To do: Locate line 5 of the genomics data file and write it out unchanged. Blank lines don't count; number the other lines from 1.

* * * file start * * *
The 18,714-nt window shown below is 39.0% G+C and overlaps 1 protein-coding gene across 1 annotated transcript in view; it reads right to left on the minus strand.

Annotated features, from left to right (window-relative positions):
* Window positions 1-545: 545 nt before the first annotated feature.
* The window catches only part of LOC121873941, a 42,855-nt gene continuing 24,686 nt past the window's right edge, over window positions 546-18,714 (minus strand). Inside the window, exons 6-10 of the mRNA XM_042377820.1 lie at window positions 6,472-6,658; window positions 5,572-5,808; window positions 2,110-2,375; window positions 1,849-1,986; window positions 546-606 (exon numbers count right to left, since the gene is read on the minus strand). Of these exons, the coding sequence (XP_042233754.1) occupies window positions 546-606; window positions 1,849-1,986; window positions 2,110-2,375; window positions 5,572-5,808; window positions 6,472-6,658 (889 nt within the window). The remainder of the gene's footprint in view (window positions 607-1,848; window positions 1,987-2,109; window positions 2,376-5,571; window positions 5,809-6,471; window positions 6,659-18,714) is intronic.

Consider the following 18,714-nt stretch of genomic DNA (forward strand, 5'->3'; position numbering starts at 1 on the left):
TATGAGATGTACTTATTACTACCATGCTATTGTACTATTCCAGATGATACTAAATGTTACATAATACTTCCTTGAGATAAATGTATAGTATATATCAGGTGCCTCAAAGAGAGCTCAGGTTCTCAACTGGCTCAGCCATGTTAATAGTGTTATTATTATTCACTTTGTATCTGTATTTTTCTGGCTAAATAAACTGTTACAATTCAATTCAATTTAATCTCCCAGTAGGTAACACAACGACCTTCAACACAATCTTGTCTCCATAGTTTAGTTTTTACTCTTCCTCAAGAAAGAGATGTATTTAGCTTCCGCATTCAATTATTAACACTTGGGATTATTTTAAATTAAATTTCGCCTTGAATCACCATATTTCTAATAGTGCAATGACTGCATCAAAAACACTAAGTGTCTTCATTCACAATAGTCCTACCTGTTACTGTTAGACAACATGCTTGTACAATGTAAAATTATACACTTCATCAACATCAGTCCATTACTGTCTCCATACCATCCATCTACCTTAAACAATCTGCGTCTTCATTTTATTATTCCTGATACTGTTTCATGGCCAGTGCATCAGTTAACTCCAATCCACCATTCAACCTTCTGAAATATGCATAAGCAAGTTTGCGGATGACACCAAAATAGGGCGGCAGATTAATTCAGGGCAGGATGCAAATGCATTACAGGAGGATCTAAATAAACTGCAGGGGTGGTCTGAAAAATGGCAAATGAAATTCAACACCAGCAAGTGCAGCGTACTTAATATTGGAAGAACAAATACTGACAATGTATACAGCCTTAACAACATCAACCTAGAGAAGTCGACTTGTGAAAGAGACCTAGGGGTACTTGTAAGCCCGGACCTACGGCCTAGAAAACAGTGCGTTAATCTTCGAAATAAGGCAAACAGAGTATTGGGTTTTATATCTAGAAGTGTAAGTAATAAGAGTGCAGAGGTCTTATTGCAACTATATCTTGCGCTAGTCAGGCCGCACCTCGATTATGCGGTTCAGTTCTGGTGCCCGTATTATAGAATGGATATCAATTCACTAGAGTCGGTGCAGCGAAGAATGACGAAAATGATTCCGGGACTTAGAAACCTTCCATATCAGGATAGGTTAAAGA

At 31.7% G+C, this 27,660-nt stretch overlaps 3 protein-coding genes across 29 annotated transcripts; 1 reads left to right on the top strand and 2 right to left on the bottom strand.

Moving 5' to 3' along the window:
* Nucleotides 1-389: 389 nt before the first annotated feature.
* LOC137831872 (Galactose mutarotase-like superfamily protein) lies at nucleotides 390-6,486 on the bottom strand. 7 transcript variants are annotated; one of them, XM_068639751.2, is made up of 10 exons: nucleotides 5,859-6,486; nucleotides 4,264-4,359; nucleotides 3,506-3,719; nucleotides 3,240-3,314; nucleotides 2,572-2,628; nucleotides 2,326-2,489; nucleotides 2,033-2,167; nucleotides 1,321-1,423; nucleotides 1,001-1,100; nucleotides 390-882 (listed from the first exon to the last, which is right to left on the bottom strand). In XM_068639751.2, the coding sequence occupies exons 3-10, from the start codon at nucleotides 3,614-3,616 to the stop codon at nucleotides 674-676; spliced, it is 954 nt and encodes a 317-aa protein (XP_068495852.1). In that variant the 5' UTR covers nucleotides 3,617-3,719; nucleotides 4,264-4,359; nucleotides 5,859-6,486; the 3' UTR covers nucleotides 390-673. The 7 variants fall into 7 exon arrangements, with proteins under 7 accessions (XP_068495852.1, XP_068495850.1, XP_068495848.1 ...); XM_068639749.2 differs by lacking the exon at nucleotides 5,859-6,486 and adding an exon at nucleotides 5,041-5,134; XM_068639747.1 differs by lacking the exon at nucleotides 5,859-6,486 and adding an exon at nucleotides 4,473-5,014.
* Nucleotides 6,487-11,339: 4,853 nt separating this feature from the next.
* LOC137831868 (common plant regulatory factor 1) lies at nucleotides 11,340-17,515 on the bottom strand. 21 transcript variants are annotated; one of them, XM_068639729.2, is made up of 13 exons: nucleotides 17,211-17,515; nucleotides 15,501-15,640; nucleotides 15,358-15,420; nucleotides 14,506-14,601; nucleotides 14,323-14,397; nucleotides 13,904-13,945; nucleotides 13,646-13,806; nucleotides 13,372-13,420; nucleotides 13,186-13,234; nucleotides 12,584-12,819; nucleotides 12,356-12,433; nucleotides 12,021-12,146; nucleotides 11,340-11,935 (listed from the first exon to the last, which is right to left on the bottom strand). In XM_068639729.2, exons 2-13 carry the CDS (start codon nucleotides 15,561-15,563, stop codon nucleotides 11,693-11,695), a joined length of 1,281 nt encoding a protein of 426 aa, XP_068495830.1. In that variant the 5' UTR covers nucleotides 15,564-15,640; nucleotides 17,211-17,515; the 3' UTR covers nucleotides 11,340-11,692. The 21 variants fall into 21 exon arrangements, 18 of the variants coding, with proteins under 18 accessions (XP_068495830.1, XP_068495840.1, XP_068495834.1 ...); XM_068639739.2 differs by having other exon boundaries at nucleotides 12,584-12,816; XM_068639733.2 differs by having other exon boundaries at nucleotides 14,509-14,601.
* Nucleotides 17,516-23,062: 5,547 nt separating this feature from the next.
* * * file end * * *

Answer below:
Consider the following 18,714-nt stretch of genomic DNA (forward strand, 5'->3'; position numbering starts at 1 on the left):